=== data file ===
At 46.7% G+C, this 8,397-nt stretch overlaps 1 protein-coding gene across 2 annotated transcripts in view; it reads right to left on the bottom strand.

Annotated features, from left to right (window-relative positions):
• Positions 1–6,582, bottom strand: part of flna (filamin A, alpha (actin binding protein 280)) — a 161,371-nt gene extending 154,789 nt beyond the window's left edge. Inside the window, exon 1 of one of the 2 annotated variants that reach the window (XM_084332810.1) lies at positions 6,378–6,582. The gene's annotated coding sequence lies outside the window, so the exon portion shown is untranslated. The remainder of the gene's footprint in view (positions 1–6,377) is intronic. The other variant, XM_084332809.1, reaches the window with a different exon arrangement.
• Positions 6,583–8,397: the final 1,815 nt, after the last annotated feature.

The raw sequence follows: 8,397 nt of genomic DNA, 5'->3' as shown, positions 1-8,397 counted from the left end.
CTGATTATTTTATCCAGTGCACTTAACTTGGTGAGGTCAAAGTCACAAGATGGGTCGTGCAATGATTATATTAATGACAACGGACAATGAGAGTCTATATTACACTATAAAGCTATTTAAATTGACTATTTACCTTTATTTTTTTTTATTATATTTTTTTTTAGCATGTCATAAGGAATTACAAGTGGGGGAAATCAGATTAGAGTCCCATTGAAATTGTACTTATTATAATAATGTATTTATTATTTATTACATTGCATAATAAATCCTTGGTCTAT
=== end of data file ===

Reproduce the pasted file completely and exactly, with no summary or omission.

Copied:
At 46.7% G+C, this 8,397-nt stretch overlaps 1 protein-coding gene across 2 annotated transcripts in view; it reads right to left on the bottom strand.

Annotated features, from left to right (window-relative positions):
• Positions 1–6,582, bottom strand: part of flna (filamin A, alpha (actin binding protein 280)) — a 161,371-nt gene extending 154,789 nt beyond the window's left edge. Inside the window, exon 1 of one of the 2 annotated variants that reach the window (XM_084332810.1) lies at positions 6,378–6,582. The gene's annotated coding sequence lies outside the window, so the exon portion shown is untranslated. The remainder of the gene's footprint in view (positions 1–6,377) is intronic. The other variant, XM_084332809.1, reaches the window with a different exon arrangement.
• Positions 6,583–8,397: the final 1,815 nt, after the last annotated feature.

The raw sequence follows: 8,397 nt of genomic DNA, 5'->3' as shown, positions 1-8,397 counted from the left end.
CTGATTATTTTATCCAGTGCACTTAACTTGGTGAGGTCAAAGTCACAAGATGGGTCGTGCAATGATTATATTAATGACAACGGACAATGAGAGTCTATATTACACTATAAAGCTATTTAAATTGACTATTTACCTTTATTTTTTTTTATTATATTTTTTTTTAGCATGTCATAAGGAATTACAAGTGGGGGAAATCAGATTAGAGTCCCATTGAAATTGTACTTATTATAATAATGTATTTATTATTTATTACATTGCATAATAAATCCTTGGTCTAT